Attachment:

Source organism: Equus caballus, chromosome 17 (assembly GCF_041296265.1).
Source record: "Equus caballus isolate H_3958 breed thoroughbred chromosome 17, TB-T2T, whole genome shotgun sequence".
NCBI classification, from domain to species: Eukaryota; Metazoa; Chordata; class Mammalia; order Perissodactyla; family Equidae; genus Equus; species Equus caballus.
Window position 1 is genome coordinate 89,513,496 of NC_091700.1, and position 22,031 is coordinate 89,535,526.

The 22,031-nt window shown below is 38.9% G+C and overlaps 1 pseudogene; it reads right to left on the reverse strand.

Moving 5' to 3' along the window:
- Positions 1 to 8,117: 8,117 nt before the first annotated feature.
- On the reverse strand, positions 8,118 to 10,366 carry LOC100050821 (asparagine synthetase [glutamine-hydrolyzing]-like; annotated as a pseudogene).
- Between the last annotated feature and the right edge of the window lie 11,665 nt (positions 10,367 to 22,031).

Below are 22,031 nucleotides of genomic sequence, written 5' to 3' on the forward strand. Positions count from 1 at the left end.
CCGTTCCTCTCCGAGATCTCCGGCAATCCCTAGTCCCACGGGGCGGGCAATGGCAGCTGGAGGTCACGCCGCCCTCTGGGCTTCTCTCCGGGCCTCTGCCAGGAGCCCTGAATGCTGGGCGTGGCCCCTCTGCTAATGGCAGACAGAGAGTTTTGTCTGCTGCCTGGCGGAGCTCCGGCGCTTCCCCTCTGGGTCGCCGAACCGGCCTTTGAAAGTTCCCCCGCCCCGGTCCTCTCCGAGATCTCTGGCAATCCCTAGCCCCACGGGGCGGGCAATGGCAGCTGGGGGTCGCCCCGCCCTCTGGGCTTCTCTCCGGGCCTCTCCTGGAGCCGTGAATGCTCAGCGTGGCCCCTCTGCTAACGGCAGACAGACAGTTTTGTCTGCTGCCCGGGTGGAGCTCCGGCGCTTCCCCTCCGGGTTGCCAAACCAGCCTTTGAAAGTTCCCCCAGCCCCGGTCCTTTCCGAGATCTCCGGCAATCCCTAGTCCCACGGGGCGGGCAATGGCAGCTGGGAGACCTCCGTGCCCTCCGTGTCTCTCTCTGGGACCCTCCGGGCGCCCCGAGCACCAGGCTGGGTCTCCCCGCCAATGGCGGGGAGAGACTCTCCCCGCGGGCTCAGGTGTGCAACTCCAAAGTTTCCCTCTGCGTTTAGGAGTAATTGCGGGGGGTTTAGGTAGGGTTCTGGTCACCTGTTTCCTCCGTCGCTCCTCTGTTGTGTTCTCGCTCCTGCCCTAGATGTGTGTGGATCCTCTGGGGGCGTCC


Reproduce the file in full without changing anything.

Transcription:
Source organism: Equus caballus, chromosome 17 (assembly GCF_041296265.1).
Source record: "Equus caballus isolate H_3958 breed thoroughbred chromosome 17, TB-T2T, whole genome shotgun sequence".
NCBI classification, from domain to species: Eukaryota; Metazoa; Chordata; class Mammalia; order Perissodactyla; family Equidae; genus Equus; species Equus caballus.
Window position 1 is genome coordinate 89,513,496 of NC_091700.1, and position 22,031 is coordinate 89,535,526.

The 22,031-nt window shown below is 38.9% G+C and overlaps 1 pseudogene; it reads right to left on the reverse strand.

Moving 5' to 3' along the window:
- Positions 1 to 8,117: 8,117 nt before the first annotated feature.
- On the reverse strand, positions 8,118 to 10,366 carry LOC100050821 (asparagine synthetase [glutamine-hydrolyzing]-like; annotated as a pseudogene).
- Between the last annotated feature and the right edge of the window lie 11,665 nt (positions 10,367 to 22,031).

Below are 22,031 nucleotides of genomic sequence, written 5' to 3' on the forward strand. Positions count from 1 at the left end.
CCGTTCCTCTCCGAGATCTCCGGCAATCCCTAGTCCCACGGGGCGGGCAATGGCAGCTGGAGGTCACGCCGCCCTCTGGGCTTCTCTCCGGGCCTCTGCCAGGAGCCCTGAATGCTGGGCGTGGCCCCTCTGCTAATGGCAGACAGAGAGTTTTGTCTGCTGCCTGGCGGAGCTCCGGCGCTTCCCCTCTGGGTCGCCGAACCGGCCTTTGAAAGTTCCCCCGCCCCGGTCCTCTCCGAGATCTCTGGCAATCCCTAGCCCCACGGGGCGGGCAATGGCAGCTGGGGGTCGCCCCGCCCTCTGGGCTTCTCTCCGGGCCTCTCCTGGAGCCGTGAATGCTCAGCGTGGCCCCTCTGCTAACGGCAGACAGACAGTTTTGTCTGCTGCCCGGGTGGAGCTCCGGCGCTTCCCCTCCGGGTTGCCAAACCAGCCTTTGAAAGTTCCCCCAGCCCCGGTCCTTTCCGAGATCTCCGGCAATCCCTAGTCCCACGGGGCGGGCAATGGCAGCTGGGAGACCTCCGTGCCCTCCGTGTCTCTCTCTGGGACCCTCCGGGCGCCCCGAGCACCAGGCTGGGTCTCCCCGCCAATGGCGGGGAGAGACTCTCCCCGCGGGCTCAGGTGTGCAACTCCAAAGTTTCCCTCTGCGTTTAGGAGTAATTGCGGGGGGTTTAGGTAGGGTTCTGGTCACCTGTTTCCTCCGTCGCTCCTCTGTTGTGTTCTCGCTCCTGCCCTAGATGTGTGTGGATCCTCTGGGGGCGTCC